"I take naturalism to be the thought that there is no such person as God, or anything like God. Naturalism is stronger than atheism: you can be an atheist without rising to the full heights (sinking to the lowest depths?) of naturalism; but you can’t be a naturalist without being an atheist."1Atheism is the most straightforward term for the thought that there is no such person as God. Why didn't he say that instead? I suspect he is using naturalism as a practical synonym for what is sometimes called explicit (or strong) atheism, as opposed to implicit (or weak) atheism.2 In other words, a committed naturalist holds a positive belief which rules out a God who exists beyond nature, but not everyone lacking a belief in God has given the issue much thought.
Readers can usually substitute 'atheism' for 'naturalism' in Plantinga's books and papers. This has the bonus of keeping things simpler for readers aware of the controversies surrounding the word 'naturalism.'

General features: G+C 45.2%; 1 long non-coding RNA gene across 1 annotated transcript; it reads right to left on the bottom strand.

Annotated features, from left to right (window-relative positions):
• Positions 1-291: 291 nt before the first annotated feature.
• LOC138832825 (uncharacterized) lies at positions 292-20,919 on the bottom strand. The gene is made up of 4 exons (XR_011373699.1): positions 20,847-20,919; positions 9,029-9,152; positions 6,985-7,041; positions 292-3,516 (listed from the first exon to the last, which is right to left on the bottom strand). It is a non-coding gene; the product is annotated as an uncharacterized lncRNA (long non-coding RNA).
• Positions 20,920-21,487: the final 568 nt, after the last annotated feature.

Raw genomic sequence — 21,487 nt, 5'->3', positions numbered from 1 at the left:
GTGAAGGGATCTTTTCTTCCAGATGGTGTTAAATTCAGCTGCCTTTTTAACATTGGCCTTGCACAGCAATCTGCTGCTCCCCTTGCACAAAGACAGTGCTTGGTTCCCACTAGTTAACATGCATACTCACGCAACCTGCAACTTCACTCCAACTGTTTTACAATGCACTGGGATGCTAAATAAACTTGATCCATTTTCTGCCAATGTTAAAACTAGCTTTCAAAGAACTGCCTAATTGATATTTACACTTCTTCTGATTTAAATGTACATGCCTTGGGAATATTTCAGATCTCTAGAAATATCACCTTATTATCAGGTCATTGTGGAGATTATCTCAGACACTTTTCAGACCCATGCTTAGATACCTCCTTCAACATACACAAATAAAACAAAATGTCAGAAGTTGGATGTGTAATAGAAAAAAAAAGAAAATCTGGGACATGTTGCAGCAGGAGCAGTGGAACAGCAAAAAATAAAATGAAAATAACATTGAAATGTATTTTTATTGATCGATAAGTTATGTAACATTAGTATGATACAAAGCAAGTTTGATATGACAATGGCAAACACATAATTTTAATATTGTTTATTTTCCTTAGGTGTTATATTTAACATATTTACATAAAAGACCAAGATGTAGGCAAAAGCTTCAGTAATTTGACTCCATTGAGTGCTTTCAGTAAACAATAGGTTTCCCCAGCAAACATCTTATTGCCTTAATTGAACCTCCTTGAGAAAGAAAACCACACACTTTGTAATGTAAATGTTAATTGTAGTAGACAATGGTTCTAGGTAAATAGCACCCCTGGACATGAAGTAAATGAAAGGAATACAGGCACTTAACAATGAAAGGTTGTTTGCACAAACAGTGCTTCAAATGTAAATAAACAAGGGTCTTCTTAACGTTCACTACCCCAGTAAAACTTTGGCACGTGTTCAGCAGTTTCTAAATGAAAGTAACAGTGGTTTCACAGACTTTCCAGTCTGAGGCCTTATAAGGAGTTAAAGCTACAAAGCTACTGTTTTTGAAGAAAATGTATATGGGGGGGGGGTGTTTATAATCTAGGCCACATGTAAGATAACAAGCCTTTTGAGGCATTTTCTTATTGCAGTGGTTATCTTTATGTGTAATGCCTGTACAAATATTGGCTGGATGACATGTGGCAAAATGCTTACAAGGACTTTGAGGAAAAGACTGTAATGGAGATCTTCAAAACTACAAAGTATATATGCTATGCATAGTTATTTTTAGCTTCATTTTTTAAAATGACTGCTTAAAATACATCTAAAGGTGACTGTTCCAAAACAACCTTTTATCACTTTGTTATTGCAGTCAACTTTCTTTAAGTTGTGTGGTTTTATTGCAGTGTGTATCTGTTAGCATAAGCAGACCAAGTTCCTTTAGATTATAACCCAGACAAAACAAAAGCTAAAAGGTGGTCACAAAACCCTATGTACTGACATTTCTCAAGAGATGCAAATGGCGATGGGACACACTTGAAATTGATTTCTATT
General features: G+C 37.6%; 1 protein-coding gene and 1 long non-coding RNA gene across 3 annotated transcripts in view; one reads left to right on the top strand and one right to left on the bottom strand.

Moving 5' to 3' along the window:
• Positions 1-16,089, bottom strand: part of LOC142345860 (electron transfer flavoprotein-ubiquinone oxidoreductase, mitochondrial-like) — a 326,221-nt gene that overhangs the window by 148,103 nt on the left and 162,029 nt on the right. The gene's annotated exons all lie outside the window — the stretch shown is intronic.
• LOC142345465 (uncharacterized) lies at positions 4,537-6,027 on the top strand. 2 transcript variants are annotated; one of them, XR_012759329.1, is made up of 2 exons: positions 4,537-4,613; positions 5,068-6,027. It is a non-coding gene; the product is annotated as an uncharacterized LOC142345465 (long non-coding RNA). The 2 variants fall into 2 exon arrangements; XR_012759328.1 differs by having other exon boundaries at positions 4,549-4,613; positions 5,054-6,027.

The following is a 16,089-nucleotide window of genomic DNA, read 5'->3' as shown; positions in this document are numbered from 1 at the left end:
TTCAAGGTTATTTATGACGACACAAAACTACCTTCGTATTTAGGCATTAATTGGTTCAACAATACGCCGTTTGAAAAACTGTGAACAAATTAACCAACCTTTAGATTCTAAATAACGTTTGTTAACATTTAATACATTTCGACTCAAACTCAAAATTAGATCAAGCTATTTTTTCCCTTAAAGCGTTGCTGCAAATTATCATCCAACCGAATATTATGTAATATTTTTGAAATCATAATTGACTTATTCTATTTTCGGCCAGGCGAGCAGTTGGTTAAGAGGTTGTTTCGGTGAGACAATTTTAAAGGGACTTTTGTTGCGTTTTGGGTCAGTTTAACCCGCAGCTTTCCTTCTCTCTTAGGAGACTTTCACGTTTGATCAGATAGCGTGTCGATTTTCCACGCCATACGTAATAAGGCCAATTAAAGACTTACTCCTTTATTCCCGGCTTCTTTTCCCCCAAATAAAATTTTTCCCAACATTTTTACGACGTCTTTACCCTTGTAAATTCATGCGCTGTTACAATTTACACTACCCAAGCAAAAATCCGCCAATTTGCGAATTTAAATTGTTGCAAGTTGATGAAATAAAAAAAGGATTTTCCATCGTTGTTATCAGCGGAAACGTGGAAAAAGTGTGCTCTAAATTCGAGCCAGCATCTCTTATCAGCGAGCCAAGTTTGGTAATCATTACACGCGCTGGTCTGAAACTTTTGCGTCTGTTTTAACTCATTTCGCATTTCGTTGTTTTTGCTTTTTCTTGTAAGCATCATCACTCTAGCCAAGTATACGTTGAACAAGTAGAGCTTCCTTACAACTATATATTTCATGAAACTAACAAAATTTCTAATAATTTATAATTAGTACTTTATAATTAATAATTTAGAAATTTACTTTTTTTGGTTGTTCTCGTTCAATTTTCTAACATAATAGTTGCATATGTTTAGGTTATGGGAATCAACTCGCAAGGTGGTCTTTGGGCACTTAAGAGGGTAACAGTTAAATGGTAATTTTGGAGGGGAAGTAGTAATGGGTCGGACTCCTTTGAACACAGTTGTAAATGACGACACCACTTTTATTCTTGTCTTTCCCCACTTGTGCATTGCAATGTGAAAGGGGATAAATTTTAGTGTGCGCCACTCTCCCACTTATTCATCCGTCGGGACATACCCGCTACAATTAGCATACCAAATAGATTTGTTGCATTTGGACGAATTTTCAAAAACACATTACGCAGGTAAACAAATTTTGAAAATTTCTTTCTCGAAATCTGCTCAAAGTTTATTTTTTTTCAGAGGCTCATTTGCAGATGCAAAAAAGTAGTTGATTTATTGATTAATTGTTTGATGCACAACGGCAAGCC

A Drop of Poison
Suppose I start this series by putting Plantinga in a list of famous contemporary apologists, then characterizing these apologists as immature, out of their element, and not nearly as respectable as old-school apologists like Augustine or Chesterton. I could color your entire perception of Plantinga's ideas and motivations in a way that puts him at a disadvantage.
This is a rhetorical technique called poisoning the well. I'm bringing this up only because Plantinga puts a drop or two into atheism's well. Nothing outrageous; maybe just enough to give the water a bitter tang.